The law governing boundary disputes in the commonwealth is complex and detailed.
Disputes over boundaries between adjoining Pennsylvania landowners can arise in so many different ways. Language in deeds can be conflicting or ambiguous. Surveys, plats or maps may be inconsistent with legal descriptions or features of the land itself. People may have used their land for years believing the boundary to be in a different place than a new survey shows it is.
Not only is a boundary dispute about the potential reduction in value of a real estate parcel that might be smaller or less desirable than originally thought, but such a disagreement can be wrapped up in emotion when the land has been in a family for years or generations. Despite this, often parties to a boundary dispute are able to negotiate a compromise and settle the matter by drawing a line in the sand, so to speak.
Settlement often ends up a financially smarter option than going to court, which can be drawn out and expensive. Putting on a case to quiet title to the disputed area can involve extensive evidence like costly surveys and expert opinions. The Pennsylvania court tasked with a boundary dispute must try to understand the intentions of original or earlier owners who divided larger parcels when granting smaller parcels to others. The plain and obvious meaning of the deed that transferred the interest is considered the best evidence of the grantor's intentions.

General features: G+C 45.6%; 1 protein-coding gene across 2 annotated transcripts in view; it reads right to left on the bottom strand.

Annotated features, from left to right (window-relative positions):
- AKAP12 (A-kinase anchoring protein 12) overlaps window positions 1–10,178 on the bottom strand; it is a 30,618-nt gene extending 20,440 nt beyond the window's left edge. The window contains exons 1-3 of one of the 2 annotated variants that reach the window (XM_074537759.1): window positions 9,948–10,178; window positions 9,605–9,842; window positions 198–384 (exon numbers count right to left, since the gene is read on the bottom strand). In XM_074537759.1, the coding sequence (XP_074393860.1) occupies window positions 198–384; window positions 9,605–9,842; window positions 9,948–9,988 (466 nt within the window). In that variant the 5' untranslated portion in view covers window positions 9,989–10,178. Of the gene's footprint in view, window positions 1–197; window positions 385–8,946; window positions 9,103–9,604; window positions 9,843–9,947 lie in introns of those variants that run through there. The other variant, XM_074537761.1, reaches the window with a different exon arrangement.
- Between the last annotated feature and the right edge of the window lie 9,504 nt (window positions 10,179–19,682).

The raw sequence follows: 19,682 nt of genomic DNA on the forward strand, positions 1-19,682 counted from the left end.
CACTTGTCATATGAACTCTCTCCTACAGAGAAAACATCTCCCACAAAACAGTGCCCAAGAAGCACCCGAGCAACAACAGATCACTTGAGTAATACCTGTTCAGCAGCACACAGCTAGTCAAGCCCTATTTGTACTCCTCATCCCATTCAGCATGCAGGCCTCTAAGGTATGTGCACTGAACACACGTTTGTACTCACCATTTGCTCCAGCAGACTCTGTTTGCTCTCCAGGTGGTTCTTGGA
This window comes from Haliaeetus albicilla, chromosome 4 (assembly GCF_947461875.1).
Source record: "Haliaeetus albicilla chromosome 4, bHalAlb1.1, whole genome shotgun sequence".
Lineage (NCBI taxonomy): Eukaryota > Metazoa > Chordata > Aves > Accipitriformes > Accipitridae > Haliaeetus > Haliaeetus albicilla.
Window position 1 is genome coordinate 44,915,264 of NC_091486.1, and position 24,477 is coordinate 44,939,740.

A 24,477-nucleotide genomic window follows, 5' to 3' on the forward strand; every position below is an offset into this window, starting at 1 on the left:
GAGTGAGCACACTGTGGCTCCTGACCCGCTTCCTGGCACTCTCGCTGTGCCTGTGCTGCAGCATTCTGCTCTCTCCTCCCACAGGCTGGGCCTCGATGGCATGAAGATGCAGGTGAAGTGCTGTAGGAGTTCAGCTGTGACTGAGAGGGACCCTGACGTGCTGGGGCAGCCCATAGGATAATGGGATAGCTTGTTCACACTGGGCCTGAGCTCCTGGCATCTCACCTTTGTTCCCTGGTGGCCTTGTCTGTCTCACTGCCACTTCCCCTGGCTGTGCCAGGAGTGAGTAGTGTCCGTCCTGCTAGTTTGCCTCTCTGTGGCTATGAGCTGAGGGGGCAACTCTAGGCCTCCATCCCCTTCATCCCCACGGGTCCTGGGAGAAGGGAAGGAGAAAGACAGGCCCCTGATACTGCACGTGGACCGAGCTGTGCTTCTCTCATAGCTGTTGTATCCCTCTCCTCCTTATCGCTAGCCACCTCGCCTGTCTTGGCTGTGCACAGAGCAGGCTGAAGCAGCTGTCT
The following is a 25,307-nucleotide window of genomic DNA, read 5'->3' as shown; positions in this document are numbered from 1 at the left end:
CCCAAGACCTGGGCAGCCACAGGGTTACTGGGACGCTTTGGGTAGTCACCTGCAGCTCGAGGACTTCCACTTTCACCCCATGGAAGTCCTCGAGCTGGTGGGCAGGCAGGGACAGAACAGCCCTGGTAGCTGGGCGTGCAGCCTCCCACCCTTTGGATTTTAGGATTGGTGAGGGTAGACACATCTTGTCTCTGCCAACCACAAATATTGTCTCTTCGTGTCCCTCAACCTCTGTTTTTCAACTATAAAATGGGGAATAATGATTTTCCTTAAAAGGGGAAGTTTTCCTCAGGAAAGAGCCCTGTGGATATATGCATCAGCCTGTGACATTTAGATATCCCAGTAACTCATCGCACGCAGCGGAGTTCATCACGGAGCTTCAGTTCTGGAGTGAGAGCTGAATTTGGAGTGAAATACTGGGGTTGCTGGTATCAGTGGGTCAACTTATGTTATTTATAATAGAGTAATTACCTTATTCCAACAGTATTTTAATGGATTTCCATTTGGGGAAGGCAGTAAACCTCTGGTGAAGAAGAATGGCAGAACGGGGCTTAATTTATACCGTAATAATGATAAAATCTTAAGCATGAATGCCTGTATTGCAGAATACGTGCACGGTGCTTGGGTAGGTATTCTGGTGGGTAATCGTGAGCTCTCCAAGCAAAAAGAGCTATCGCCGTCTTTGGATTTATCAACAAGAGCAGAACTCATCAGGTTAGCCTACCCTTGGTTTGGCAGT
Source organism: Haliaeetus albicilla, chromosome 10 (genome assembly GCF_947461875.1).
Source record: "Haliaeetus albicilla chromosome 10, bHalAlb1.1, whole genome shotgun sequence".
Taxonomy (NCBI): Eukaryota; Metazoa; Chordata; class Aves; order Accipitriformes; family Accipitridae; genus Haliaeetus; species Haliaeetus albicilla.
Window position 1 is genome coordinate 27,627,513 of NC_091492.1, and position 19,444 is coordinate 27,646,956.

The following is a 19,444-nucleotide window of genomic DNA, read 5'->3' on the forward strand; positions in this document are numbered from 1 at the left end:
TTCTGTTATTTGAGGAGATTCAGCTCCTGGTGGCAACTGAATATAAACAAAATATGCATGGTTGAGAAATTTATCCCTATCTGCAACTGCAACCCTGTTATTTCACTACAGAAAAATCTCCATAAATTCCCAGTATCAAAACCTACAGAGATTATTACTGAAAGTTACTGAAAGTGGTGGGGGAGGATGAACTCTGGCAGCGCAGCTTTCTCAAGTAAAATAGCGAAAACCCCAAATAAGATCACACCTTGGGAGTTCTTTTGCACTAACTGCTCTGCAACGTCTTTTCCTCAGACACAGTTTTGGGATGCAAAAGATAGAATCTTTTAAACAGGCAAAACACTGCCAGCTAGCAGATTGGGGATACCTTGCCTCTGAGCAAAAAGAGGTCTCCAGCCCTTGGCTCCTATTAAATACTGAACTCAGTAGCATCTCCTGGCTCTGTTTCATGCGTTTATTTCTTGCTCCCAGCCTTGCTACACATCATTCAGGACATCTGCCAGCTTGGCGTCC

The court must apply complicated rules about how to analyze conflicting or ambiguous provisions in deeds, legal descriptions and surveys. For example, certain "calls" take priority over others such as a natural object trumps a manmade monument; a manmade object on the land trumps an adjoining boundary; and so on. Boundaries running with flowing bodies of water are governed by another set of rules.
Ultimately, the Pennsylvania court may use any of several legal theories to resolve the dispute, depending on the circumstances, including adverse possession, prescriptive or implied easements, establishment of a consentable boundary line and others.
Anyone embroiled in a boundary dispute or who suspects a true boundary may be in conflict with a neighbor's use of the land should seek legal advice as early as possible from an attorney with broad real estate knowledge and experience. Legal counsel can research the history of the parcels involved and lay out the options and likely outcomes to help the landowner make an educated decision how to proceed, whether in negotiation and settlement or in court.
The lawyers at Weisberg Law with offices in both Philadelphia and suburban Morton serve Delaware Valley clients from Pennsylvania and New Jersey in title, easement and boundary disputes and in a wide array of other real estate matters, including litigation.